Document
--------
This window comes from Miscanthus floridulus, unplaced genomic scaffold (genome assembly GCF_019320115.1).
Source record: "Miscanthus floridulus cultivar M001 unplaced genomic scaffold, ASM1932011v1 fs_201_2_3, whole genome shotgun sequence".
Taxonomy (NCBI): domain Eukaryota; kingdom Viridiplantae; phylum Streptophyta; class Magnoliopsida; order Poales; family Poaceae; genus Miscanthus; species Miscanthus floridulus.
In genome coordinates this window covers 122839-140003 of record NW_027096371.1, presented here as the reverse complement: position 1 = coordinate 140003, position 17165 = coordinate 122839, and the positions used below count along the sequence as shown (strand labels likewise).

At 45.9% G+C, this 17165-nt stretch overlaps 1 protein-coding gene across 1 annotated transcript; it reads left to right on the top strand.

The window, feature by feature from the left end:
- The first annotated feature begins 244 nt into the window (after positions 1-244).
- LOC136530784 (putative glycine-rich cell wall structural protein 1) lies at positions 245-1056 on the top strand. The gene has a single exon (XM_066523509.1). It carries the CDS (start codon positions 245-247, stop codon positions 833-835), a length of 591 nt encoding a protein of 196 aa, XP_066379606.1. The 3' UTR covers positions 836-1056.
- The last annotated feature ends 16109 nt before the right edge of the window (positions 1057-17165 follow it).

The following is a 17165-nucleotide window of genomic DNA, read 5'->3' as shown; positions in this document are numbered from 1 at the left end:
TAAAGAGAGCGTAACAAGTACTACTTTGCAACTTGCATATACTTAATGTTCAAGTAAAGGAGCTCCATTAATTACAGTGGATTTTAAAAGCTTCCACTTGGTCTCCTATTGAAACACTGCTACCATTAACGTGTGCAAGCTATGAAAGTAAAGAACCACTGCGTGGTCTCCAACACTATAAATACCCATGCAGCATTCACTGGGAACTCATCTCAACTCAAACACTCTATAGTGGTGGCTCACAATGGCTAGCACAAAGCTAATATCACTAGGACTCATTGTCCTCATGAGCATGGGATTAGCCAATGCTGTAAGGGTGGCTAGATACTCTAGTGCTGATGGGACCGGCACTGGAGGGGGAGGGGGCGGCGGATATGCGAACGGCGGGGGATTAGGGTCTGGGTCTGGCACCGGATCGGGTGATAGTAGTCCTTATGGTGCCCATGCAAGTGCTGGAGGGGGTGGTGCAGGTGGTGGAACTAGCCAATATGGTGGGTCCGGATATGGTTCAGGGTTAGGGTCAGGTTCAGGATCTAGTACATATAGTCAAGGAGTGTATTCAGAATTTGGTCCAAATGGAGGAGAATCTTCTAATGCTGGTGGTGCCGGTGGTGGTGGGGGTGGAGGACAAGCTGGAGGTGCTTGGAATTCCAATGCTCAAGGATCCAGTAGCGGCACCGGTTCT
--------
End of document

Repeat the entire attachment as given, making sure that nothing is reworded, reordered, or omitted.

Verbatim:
This window comes from Miscanthus floridulus, unplaced genomic scaffold (genome assembly GCF_019320115.1).
Source record: "Miscanthus floridulus cultivar M001 unplaced genomic scaffold, ASM1932011v1 fs_201_2_3, whole genome shotgun sequence".
Taxonomy (NCBI): domain Eukaryota; kingdom Viridiplantae; phylum Streptophyta; class Magnoliopsida; order Poales; family Poaceae; genus Miscanthus; species Miscanthus floridulus.
In genome coordinates this window covers 122839-140003 of record NW_027096371.1, presented here as the reverse complement: position 1 = coordinate 140003, position 17165 = coordinate 122839, and the positions used below count along the sequence as shown (strand labels likewise).

At 45.9% G+C, this 17165-nt stretch overlaps 1 protein-coding gene across 1 annotated transcript; it reads left to right on the top strand.

The window, feature by feature from the left end:
- The first annotated feature begins 244 nt into the window (after positions 1-244).
- LOC136530784 (putative glycine-rich cell wall structural protein 1) lies at positions 245-1056 on the top strand. The gene has a single exon (XM_066523509.1). It carries the CDS (start codon positions 245-247, stop codon positions 833-835), a length of 591 nt encoding a protein of 196 aa, XP_066379606.1. The 3' UTR covers positions 836-1056.
- The last annotated feature ends 16109 nt before the right edge of the window (positions 1057-17165 follow it).

The following is a 17165-nucleotide window of genomic DNA, read 5'->3' as shown; positions in this document are numbered from 1 at the left end:
TAAAGAGAGCGTAACAAGTACTACTTTGCAACTTGCATATACTTAATGTTCAAGTAAAGGAGCTCCATTAATTACAGTGGATTTTAAAAGCTTCCACTTGGTCTCCTATTGAAACACTGCTACCATTAACGTGTGCAAGCTATGAAAGTAAAGAACCACTGCGTGGTCTCCAACACTATAAATACCCATGCAGCATTCACTGGGAACTCATCTCAACTCAAACACTCTATAGTGGTGGCTCACAATGGCTAGCACAAAGCTAATATCACTAGGACTCATTGTCCTCATGAGCATGGGATTAGCCAATGCTGTAAGGGTGGCTAGATACTCTAGTGCTGATGGGACCGGCACTGGAGGGGGAGGGGGCGGCGGATATGCGAACGGCGGGGGATTAGGGTCTGGGTCTGGCACCGGATCGGGTGATAGTAGTCCTTATGGTGCCCATGCAAGTGCTGGAGGGGGTGGTGCAGGTGGTGGAACTAGCCAATATGGTGGGTCCGGATATGGTTCAGGGTTAGGGTCAGGTTCAGGATCTAGTACATATAGTCAAGGAGTGTATTCAGAATTTGGTCCAAATGGAGGAGAATCTTCTAATGCTGGTGGTGCCGGTGGTGGTGGGGGTGGAGGACAAGCTGGAGGTGCTTGGAATTCCAATGCTCAAGGATCCAGTAGCGGCACCGGTTCT